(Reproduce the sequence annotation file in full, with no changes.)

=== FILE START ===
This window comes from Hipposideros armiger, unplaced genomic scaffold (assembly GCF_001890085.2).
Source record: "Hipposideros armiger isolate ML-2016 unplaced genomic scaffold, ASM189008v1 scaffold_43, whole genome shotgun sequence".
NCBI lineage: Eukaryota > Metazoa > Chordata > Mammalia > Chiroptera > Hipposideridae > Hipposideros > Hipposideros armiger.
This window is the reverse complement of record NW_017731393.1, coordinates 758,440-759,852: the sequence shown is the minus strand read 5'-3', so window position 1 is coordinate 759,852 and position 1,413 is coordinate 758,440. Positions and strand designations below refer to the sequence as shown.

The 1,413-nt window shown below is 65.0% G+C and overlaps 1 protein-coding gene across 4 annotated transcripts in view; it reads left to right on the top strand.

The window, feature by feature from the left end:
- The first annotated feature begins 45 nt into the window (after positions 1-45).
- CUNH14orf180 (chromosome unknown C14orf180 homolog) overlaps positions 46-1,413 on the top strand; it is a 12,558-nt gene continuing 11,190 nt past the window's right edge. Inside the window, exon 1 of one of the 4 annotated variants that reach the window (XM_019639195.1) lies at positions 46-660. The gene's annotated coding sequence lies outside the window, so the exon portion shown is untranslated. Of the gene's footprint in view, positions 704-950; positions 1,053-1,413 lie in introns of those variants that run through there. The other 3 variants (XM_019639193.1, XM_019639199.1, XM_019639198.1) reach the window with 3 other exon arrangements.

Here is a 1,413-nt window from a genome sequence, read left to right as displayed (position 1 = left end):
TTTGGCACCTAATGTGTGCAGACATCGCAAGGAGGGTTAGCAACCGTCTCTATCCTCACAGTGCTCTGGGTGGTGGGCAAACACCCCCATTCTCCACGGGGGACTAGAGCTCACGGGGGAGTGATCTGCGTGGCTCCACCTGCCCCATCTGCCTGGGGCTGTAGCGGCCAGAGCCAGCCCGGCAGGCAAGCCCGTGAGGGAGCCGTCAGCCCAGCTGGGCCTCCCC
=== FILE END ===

This window comes from Hipposideros armiger, unplaced genomic scaffold (assembly GCF_001890085.2).
Source record: "Hipposideros armiger isolate ML-2016 unplaced genomic scaffold, ASM189008v1 scaffold_43, whole genome shotgun sequence".
NCBI lineage: Eukaryota > Metazoa > Chordata > Mammalia > Chiroptera > Hipposideridae > Hipposideros > Hipposideros armiger.
This window is the reverse complement of record NW_017731393.1, coordinates 758,440-759,852: the sequence shown is the minus strand read 5'-3', so window position 1 is coordinate 759,852 and position 1,413 is coordinate 758,440. Positions and strand designations below refer to the sequence as shown.

The 1,413-nt window shown below is 65.0% G+C and overlaps 1 protein-coding gene across 4 annotated transcripts in view; it reads left to right on the top strand.

The window, feature by feature from the left end:
- The first annotated feature begins 45 nt into the window (after positions 1-45).
- CUNH14orf180 (chromosome unknown C14orf180 homolog) overlaps positions 46-1,413 on the top strand; it is a 12,558-nt gene continuing 11,190 nt past the window's right edge. Inside the window, exon 1 of one of the 4 annotated variants that reach the window (XM_019639195.1) lies at positions 46-660. The gene's annotated coding sequence lies outside the window, so the exon portion shown is untranslated. Of the gene's footprint in view, positions 704-950; positions 1,053-1,413 lie in introns of those variants that run through there. The other 3 variants (XM_019639193.1, XM_019639199.1, XM_019639198.1) reach the window with 3 other exon arrangements.

Here is a 1,413-nt window from a genome sequence, read left to right as displayed (position 1 = left end):
TTTGGCACCTAATGTGTGCAGACATCGCAAGGAGGGTTAGCAACCGTCTCTATCCTCACAGTGCTCTGGGTGGTGGGCAAACACCCCCATTCTCCACGGGGGACTAGAGCTCACGGGGGAGTGATCTGCGTGGCTCCACCTGCCCCATCTGCCTGGGGCTGTAGCGGCCAGAGCCAGCCCGGCAGGCAAGCCCGTGAGGGAGCCGTCAGCCCAGCTGGGCCTCCCC